In accordance with the decision of the Anggota Pendiri, the positions of Secretary General and Department Chairpersons of PERSILAT should be occupied by functionaries from the same national organization as the president. Related to this, since from 1985 until today the president of IPSI has also been chosen as the president of PERSILAT, the head office of PERSILAT is located in Jakarta.
To avoid misunderstanding, I should state here that what I have exposed is just the formal organizational structure of IPSI and PERSILAT. A lot can still be said about the problems encountered by these two organizations in the implementation of their programs and the challenges waiting ahead.
Most of the information has been derived from:
1997 The treasury of pencak silat. Jakarta: Informedika
1999 Pencak silat merentang waktu. Yogyakarta: Pustaka Pelajar
Thank Master O'ong Maryono for his excellent writing
Last edited by Nubreed on Mon Sep 28, 2009 2:11 am; edited 1 time in total
The technical and aesthetic aspects of pencak silat discussed in previous chapters are grounded in spiritual and moral foundations. In general, pencak silat is taught to realise the noble humanistic and social ideals intrinsic to the values upheld by the local populace. Malay society considers that human beings have a place as God’s creatures, as individual creatures, as social creatures, and as universal creatures. Instruction in this philosophy of nobleness of mind and character (budi pekerti luhur) is necessary to ensure that pencak silat as an art of ‘combat’ is not misused to endanger others and disturb public order. Masters and teachers of pencak silat diligently provide religious, ethical and moral instruction to foster and develop their students’ character, behaviour and actions to manifest and reflect noble religious, individual, social and universal values. From the outset, education in budi pekerti luhur is taught alongside training in effective and artistic physical dexterity, providing the basis for performing pencak silat movements as well as for day-to-day life. By experiencing and practising the philosophy of pencak silat, students and members of a perguruan can become model human beings: self-controlled and striving to create a peaceful, prosperous and devout society.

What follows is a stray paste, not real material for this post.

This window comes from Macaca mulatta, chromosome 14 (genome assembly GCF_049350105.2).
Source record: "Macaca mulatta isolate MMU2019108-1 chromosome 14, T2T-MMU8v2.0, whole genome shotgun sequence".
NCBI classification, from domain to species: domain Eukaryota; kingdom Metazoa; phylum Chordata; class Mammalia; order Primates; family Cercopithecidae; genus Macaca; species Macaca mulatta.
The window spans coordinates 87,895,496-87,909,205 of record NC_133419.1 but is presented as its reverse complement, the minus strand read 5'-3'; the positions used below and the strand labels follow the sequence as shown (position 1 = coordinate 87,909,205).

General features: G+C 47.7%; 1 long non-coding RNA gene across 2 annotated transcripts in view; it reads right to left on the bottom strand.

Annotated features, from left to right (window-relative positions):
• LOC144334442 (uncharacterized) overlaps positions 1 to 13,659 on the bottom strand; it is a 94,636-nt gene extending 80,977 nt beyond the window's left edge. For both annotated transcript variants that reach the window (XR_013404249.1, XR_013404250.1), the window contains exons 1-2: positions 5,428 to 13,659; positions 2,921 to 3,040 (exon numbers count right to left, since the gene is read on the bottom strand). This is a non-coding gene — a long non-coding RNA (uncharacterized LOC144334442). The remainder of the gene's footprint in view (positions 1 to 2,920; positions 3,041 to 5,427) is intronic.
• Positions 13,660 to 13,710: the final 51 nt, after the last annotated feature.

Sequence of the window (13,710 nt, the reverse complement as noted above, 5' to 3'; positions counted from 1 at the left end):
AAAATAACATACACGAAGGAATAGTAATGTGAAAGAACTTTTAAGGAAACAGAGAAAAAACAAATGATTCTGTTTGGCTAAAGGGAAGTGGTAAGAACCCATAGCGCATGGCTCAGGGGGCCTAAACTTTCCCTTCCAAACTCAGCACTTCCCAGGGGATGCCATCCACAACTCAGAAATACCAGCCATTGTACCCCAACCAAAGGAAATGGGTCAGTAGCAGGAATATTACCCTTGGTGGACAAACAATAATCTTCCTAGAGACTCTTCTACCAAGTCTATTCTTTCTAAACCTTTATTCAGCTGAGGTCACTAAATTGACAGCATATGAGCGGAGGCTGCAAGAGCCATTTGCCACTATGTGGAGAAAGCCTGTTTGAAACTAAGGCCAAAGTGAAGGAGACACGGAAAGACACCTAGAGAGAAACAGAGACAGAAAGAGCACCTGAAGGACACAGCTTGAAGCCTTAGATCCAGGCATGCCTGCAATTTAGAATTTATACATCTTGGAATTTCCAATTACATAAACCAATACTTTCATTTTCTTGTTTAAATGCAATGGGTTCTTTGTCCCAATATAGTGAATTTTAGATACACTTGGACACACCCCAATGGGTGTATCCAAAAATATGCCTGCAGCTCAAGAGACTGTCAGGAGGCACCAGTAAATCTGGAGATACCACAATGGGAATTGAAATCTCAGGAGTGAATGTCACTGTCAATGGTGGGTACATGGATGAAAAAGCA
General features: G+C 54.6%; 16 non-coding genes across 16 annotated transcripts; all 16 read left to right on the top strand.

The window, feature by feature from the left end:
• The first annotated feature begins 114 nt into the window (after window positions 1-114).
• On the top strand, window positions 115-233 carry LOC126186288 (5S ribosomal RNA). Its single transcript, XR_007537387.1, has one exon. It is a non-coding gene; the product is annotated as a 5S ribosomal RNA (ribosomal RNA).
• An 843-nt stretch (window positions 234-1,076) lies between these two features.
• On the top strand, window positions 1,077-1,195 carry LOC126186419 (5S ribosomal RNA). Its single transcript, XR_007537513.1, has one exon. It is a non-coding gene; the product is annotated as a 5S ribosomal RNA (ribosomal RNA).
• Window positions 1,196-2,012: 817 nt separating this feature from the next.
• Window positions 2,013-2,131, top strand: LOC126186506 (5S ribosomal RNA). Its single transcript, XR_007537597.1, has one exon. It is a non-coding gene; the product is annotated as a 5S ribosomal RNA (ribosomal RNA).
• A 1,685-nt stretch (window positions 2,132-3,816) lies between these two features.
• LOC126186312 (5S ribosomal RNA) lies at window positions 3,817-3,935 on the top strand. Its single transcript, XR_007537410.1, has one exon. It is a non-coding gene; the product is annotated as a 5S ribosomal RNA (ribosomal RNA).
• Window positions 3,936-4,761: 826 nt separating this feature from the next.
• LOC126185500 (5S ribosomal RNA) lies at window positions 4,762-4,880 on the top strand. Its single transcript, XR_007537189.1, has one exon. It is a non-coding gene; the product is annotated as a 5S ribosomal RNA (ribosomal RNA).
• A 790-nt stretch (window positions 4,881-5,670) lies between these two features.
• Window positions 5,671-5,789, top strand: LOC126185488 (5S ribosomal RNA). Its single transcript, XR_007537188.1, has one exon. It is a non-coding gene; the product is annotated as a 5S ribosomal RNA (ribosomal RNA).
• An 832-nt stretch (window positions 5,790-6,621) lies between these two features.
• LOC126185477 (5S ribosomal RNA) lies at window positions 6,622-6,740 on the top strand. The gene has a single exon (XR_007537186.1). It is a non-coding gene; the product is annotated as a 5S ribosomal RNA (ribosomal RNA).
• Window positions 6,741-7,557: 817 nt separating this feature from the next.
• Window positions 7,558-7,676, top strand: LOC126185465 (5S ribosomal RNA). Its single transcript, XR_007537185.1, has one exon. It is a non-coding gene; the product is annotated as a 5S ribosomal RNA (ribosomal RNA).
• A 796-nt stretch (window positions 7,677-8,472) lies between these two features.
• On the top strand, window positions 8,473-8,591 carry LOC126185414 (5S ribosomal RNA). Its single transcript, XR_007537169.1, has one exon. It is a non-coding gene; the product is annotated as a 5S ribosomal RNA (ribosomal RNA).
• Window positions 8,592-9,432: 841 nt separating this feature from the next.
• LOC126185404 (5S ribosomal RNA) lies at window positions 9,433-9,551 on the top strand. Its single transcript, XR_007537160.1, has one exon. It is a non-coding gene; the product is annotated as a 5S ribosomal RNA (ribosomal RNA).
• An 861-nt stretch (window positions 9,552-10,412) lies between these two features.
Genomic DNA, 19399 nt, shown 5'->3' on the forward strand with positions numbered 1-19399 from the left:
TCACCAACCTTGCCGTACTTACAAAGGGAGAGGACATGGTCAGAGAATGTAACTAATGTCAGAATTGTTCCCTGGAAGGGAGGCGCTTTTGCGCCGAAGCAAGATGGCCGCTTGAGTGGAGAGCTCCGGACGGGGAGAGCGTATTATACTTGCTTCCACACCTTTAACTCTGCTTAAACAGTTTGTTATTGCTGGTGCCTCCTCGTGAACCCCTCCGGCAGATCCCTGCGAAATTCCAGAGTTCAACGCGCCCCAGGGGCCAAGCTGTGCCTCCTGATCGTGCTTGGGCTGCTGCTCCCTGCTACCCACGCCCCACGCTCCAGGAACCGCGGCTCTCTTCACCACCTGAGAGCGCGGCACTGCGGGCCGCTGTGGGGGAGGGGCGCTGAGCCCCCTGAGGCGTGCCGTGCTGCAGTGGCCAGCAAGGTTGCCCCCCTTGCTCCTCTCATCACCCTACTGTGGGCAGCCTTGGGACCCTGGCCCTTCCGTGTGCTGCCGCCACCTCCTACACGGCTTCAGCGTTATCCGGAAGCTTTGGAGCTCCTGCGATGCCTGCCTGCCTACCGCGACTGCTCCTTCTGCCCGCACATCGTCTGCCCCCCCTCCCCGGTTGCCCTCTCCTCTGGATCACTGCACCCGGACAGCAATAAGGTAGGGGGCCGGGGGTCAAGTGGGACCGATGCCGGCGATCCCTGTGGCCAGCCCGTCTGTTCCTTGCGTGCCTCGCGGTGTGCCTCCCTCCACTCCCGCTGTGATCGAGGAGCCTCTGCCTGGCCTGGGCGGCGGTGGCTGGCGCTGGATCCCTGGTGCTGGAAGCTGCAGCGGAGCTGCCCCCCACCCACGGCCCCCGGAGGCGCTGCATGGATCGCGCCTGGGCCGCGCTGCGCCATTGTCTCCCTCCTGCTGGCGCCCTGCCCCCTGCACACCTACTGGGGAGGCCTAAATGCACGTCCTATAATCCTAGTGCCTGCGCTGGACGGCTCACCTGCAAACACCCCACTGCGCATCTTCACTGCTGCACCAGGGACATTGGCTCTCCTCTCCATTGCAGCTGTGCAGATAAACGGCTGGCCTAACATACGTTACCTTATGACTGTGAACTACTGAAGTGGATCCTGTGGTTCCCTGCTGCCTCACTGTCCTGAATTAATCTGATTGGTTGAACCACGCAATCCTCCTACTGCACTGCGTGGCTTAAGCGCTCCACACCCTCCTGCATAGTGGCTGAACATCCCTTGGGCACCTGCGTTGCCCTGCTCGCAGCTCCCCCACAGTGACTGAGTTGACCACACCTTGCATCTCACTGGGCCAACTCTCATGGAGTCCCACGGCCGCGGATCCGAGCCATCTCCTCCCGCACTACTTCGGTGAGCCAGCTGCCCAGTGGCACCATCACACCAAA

These ideal attributes are also embodied in ‘The Indonesian Pesilat Pledge’, which, since 1986, has been an ethical code of Indonesian practitioners or vow to fulfil their obligations as citizens, fighters, and knights. As citizens, pesilat are required to show piety to God Almighty, be of noble mind and character, and uphold and put into practice the national ideology. As fighters, pesilat are obliged to love their country and their fellow citizens, and to revere fellowship and national unity and progress. Finally, as knights, pesilat must uphold truth, integrity and justice while withstanding temptation and provocation All students are required to proclaim this ethical code, usually before training begins. Some schools have adapted this pledge, detailing further the obligations and proscriptions of a pesilat according to the moral, ethical and religious teachings he embraces.